6/3 – Harlem Shakes & Passion Pit @ Emos
Unfortunately, the line at Emos was ungodly long, despite the fact that doors opened a full hour before the show, itself, began. For this reason, and this reason alone, we were unable to catch Cale Parks, as we still waiting in line for our turn to get in the show. Long lines should have been an indicator for the kind of night everyone was in for at Emos. Follow the jump for more.
Luckily, we were able to watch the entire Harlem Shakes set, which, in all honesty, interested us more than Passion Pit. Their debut album Technicolor Heatlh was everything a debut album should be; it was full of exuberance and great promise, an indicator of great things to come in the future.
Everything that was visible on the album played out perfectly on stage. Mutliple instruments, such as sax and flute were utilized to recreate the band’s sound. Live, they sounded precisely like what one would expect had you been familiar with their album prior to heading to the show. Due to the sound, the electronic elements that are present were drowned out by the hordes of people, which demonstrated the true harmonies that exist with the band; this paints a picture of bright future for a band that relies upon more than just electronics. Singer Lexy did a great job maneuvering his voice across the various pitches and tones, though he didn’t seem to be totally enthralled by the live performance itself. This is the one detractor from the band, at least on this night, as they seemed a bit disinterested at points. Still, when they played songs like “Sunlight” it was hard not to feel the exuberance of all present.
After the solid set by Harlem Shakes, it was time for the main act of the evening to take the stage. First, a brief comment on the stage set-up of the band. It seems odd that the singer would set up his instrument, or keyboards, facing the wall, as he ignored half the audience, which was probably more considering the throngs of people spilled out to the bleachers. Personally, it’s just not that interesting to watch the back of a frontman for an entire set, but I have a feeling that I was the only person feeling this way.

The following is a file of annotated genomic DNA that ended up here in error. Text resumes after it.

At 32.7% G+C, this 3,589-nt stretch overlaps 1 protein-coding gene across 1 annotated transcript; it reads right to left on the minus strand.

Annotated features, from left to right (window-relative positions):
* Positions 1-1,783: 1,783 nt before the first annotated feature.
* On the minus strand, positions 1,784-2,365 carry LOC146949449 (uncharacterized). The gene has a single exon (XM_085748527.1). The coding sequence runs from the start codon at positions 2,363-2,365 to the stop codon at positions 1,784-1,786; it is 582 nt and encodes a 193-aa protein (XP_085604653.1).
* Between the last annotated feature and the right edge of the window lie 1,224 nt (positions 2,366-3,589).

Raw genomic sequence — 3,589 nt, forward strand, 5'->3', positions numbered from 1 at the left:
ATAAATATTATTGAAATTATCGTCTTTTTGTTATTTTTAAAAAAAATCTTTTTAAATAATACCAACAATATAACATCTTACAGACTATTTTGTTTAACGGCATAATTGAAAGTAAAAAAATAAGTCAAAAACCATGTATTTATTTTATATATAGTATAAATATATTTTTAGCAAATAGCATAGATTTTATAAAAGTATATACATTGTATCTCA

From the instant the group took to the stage, everyone was overjoyed. Hands were in the air, bouncing enthusiastically as sweat dripped down from the rafters. Of course, hits such as “Moth Wings,” “The Reeling” and “Sleepyhead” got the most crowd participation, though everyone in attendance seemed to enjoy themselves throughout the entire set. Fans of the band definitely go precisely what they deserved, or at least what they wanted.
However, there are some minor quips for the live setting of Passion Pit as exhibited by the show at Emos. First, whoever is running sound for the band needs a new job, as they bass was ridiculous, rendering every other instrument obsolete. Sure, you could feel the beat, and those familiar with the songs knew where they were going, but it was all too much. It made the band come off as if they were a bunch of teenage kids twiddling knobs at a really shitty rave; it was a really shitty rave. On top of the bass, you could clearly see that the vocals just don’t hold much water. Angelakos just doesn’t seem to hold the sway in the live setting that he has with a mixing board at his control. Combine these two elements together and it just didn’t seem to be a cohesive sound that the band recreated live.
Perhaps I’m the jaded one, as I didn’t have my hands in the air as the rest of the crowd bounced along. Honestly, I was a little bored by it all. It was far from interesting, and various faults in the band were blatantly obvious in such a setting. But, at least Harlem Shakes lived up to the hype in my head.
Photos provided by the lovely Jonathon Edwards. Give him a shout on myspace.